Review: Mydidae

Written for The Stage

Phoebe Waller-Bridge and Kier Charles


A master of dialogue that is both funny and brutally revealing, Jack Thorne is one of the most sharply empathic writers we have in film, TV and on stage today. New writing company DryWrite have performed an act of theatrical grace in commissioning this intuitive and witty playwright to create their first full length play, Mydidae.

In a clever move this two hander is set entirely in the intimacy of a bathroom – here fully plumbed in Amy Jane Cook’s minimalist but impressive design – as a modern relationship is stripped bare. Against this clinically exposing setting, Thorne shines a spotlight on a young couple with more to hide in the bathroom mirror than merely the onset of age. What begins playfully soon sinks into darker territory as a tragic anniversary threatens to suffocate Marian and David a year later.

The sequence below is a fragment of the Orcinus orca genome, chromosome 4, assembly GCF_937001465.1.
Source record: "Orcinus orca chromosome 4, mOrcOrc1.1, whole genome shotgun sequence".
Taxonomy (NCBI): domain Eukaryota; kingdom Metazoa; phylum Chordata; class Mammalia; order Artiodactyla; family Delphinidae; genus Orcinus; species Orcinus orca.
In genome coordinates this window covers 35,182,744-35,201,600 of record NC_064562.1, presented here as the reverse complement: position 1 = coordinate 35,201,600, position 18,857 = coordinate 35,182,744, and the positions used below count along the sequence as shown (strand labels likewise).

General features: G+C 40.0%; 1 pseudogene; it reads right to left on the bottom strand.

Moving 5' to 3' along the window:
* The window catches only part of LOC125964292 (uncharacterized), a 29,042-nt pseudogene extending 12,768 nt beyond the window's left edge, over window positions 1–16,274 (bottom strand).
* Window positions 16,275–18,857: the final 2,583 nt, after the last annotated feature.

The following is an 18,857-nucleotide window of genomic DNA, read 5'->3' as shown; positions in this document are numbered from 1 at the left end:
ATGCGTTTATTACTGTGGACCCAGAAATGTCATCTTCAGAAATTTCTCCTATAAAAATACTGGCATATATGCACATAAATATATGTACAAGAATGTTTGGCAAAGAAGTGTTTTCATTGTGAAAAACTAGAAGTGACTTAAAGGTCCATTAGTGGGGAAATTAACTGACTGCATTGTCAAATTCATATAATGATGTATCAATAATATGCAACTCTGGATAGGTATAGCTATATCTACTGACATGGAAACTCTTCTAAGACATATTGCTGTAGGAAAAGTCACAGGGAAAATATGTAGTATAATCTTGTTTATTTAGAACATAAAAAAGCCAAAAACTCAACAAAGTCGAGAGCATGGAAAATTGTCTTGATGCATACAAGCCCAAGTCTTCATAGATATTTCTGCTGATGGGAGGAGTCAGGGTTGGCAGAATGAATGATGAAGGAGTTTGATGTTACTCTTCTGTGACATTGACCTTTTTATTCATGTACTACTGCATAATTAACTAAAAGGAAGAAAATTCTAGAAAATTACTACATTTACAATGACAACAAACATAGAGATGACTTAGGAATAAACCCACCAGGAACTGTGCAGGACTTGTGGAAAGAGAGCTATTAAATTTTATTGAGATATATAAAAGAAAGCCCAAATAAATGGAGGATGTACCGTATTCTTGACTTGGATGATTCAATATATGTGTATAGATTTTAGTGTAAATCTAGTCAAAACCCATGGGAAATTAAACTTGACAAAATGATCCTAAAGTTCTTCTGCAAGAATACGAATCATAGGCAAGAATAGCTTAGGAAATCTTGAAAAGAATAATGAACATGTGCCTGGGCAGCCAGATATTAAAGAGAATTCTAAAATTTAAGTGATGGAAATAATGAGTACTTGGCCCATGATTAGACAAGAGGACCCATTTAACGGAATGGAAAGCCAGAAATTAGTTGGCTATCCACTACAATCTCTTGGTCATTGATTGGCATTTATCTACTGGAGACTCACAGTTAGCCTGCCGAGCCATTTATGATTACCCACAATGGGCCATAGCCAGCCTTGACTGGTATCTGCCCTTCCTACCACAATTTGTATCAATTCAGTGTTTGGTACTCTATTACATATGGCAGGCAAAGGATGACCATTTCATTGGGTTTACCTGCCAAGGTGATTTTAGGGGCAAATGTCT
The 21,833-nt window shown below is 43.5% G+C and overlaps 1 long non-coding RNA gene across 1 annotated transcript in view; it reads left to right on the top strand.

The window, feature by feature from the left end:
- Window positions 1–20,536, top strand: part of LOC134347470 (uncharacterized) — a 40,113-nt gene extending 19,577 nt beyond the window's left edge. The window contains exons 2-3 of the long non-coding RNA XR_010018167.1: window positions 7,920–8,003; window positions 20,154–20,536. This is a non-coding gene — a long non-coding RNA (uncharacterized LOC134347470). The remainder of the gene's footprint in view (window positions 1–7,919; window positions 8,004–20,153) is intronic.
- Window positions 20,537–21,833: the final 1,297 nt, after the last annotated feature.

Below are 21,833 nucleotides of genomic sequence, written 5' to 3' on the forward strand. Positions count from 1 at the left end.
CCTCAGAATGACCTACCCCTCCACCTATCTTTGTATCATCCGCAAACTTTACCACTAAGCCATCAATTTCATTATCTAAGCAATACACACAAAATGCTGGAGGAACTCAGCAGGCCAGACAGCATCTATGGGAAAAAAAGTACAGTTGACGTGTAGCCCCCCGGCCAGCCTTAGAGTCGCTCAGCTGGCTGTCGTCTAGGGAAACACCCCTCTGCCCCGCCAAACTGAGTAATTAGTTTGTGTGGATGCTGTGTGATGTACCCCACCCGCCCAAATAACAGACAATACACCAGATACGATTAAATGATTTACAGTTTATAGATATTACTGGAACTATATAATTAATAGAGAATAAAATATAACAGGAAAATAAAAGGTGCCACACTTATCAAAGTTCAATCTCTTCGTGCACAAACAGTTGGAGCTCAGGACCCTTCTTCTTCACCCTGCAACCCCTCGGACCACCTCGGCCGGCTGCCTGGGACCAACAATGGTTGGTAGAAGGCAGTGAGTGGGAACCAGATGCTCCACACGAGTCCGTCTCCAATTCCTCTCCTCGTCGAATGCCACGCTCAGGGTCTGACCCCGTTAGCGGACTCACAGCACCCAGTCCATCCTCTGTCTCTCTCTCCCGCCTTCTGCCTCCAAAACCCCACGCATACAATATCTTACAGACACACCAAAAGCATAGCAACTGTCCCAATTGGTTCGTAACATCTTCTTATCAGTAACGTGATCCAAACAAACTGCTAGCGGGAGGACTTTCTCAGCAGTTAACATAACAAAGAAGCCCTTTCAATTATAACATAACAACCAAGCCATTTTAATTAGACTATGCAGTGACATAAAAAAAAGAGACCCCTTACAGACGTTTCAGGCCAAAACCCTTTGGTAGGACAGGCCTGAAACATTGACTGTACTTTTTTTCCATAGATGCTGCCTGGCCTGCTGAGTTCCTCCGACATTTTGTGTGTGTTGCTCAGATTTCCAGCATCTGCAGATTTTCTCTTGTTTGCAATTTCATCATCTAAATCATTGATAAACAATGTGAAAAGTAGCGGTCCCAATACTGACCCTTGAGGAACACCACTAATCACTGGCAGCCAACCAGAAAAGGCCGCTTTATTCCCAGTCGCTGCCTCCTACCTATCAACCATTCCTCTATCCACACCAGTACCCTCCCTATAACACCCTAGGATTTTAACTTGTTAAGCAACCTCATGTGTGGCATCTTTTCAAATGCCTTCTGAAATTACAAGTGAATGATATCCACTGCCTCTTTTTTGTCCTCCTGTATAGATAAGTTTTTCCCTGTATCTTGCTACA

In Vicky Jones’ courageous production, Phoebe Waller-Bridge and Kier Charles have nowhere to hide. Waller-Bridge is utterly compelling as Marian. In a fearless performance she imbues this witty, damaged woman with a complexity and depth that feels endless and completely human. Charles does an admirable job as her duelling partner and the chemistry between the two is palpable.

This confident production pierces the heart of Thorne’s bitter-sweet study of humanity. The only act of hesitancy comes when Thorne continues the play for too long. What has been an opaque and potent exploration of modern intimacy comes dangerously close to becoming an issue piece. Even so the writing and performances remain peerless throughout making this superb show unmissable.

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